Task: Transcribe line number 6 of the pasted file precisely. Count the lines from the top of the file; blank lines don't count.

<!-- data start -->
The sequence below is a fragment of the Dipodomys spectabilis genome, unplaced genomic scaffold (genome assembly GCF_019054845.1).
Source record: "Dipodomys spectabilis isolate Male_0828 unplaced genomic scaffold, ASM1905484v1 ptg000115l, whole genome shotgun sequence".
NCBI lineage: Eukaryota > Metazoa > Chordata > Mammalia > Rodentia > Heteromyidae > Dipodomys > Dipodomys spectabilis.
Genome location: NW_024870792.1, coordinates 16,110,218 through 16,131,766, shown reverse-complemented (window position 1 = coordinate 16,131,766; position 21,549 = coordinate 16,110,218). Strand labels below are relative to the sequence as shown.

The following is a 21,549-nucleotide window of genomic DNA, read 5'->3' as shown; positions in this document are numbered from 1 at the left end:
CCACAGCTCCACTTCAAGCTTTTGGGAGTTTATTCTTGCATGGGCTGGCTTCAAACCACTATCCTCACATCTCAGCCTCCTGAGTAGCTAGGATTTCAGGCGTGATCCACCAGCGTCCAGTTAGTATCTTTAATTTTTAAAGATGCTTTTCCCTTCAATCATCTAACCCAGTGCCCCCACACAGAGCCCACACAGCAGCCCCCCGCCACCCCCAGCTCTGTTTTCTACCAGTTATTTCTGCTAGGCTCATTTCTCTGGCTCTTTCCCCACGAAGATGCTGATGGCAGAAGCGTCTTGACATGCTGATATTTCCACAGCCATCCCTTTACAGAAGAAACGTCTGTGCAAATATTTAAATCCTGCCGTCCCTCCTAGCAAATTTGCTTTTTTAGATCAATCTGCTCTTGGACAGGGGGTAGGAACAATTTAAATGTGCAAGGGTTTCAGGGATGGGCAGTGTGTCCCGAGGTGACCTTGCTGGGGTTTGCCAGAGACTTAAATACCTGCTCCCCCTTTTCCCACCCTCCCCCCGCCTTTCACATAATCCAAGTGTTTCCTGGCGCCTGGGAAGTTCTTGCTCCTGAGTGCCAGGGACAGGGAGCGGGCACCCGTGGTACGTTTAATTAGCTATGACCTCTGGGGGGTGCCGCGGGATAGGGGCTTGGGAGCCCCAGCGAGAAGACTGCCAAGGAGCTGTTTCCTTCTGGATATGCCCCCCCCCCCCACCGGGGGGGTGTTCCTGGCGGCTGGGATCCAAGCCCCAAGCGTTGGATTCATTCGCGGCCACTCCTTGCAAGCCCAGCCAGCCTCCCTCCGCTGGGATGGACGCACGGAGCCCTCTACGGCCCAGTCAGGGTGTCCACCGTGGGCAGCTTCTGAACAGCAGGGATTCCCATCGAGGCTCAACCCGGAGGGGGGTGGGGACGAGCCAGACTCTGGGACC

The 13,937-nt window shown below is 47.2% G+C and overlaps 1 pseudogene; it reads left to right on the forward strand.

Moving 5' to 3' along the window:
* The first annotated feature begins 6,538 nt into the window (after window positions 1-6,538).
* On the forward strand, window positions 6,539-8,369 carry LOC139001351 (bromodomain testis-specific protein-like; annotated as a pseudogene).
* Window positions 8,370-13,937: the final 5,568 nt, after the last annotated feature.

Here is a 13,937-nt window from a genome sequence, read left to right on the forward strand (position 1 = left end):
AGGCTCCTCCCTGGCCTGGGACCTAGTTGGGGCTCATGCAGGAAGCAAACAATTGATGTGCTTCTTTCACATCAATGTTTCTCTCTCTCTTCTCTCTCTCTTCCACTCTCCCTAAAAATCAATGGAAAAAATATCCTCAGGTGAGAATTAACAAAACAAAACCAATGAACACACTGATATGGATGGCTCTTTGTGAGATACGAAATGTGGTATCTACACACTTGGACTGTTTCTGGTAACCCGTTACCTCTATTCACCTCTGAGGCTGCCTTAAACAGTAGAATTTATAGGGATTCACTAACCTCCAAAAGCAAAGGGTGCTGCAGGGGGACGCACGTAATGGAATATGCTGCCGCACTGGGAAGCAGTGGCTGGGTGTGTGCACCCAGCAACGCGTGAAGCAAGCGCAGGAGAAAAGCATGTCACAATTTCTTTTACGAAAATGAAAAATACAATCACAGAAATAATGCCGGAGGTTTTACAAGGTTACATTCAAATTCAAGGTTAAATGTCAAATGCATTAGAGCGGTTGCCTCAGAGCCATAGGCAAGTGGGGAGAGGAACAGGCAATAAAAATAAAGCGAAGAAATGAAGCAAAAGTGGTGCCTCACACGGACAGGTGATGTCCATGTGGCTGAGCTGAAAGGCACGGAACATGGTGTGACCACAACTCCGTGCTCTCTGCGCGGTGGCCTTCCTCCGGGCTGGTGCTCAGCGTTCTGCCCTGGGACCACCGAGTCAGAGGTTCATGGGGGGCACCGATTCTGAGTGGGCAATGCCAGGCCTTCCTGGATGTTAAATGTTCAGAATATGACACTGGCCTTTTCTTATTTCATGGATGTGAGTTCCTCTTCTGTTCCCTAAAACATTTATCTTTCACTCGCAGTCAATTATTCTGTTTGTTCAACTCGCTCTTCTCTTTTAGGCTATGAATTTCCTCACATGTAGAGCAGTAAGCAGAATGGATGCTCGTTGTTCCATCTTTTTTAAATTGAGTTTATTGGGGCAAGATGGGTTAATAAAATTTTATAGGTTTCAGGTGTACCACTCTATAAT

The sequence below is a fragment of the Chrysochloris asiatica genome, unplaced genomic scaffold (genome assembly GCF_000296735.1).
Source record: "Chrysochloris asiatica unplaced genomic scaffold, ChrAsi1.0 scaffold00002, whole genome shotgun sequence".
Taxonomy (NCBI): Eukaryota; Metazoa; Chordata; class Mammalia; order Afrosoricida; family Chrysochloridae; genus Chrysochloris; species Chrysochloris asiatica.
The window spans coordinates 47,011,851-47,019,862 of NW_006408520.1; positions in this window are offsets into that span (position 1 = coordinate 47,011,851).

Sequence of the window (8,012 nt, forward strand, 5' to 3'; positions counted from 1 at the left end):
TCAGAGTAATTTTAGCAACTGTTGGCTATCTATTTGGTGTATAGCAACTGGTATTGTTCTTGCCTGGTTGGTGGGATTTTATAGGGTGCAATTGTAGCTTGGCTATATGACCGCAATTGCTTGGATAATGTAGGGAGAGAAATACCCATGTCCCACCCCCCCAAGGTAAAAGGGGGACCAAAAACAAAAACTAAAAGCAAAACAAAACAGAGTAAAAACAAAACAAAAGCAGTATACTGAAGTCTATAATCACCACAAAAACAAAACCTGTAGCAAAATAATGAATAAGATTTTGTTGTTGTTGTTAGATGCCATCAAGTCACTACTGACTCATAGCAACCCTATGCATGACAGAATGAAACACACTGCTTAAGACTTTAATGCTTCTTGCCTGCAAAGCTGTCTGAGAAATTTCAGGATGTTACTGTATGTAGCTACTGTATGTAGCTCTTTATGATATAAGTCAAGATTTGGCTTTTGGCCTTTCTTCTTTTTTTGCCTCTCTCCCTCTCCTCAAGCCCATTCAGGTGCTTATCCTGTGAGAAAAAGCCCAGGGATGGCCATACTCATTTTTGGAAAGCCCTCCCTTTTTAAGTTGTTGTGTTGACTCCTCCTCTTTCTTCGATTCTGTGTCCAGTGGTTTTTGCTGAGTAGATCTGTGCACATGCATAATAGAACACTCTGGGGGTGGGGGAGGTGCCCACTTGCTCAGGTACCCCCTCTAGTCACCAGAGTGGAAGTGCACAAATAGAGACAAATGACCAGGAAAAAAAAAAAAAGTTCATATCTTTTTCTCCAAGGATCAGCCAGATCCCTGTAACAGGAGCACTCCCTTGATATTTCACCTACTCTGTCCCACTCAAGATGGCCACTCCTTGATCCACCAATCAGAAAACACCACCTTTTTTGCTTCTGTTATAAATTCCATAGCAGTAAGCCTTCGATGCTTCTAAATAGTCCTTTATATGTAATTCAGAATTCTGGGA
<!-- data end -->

CCACAGCTCCACTTCAAGCTTTTGGGAGTTTATTCTTGCATGGGCTGGCTTCAAACCACTATCCTCACATCTCAGCCTCCTGAGTAGCTAGGATTTCAGGCGTGATCCACCAGCGTCCAGTTAGTATCTTTAATTTTTAAAGATGCTTTTCCCTTCAATCATCTAACCCAGTGCCCCCACACAGAGCCCACACAGCAGCCCCCCGCCACCCCCAGCTCTGTTTTCTACCAGTTATTTCTGCTAGGCTCATTTCTCTGGCTCTTTCCCCACGAAGATGCTGATGGCAGAAGCGTCTTGACATGCTGATATTTCCACAGCCATCCCTTTACAGAAGAAACGTCTGTGCAAATATTTAAATCCTGCCGTCCCTCCTAGCAAATTTGCTTTTTTAGATCAATCTGCTCTTGGACAGGGGGTAGGAACAATTTAAATGTGCAAGGGTTTCAGGGATGGGCAGTGTGTCCCGAGGTGACCTTGCTGGGGTTTGCCAGAGACTTAAATACCTGCTCCCCCTTTTCCCACCCTCCCCCCGCCTTTCACATAATCCAAGTGTTTCCTGGCGCCTGGGAAGTTCTTGCTCCTGAGTGCCAGGGACAGGGAGCGGGCACCCGTGGTACGTTTAATTAGCTATGACCTCTGGGGGGTGCCGCGGGATAGGGGCTTGGGAGCCCCAGCGAGAAGACTGCCAAGGAGCTGTTTCCTTCTGGATATGCCCCCCCCCCCCACCGGGGGGGTGTTCCTGGCGGCTGGGATCCAAGCCCCAAGCGTTGGATTCATTCGCGGCCACTCCTTGCAAGCCCAGCCAGCCTCCCTCCGCTGGGATGGACGCACGGAGCCCTCTACGGCCCAGTCAGGGTGTCCACCGTGGGCAGCTTCTGAACAGCAGGGATTCCCATCGAGGCTCAACCCGGAGGGGGGTGGGGACGAGCCAGACTCTGGGACC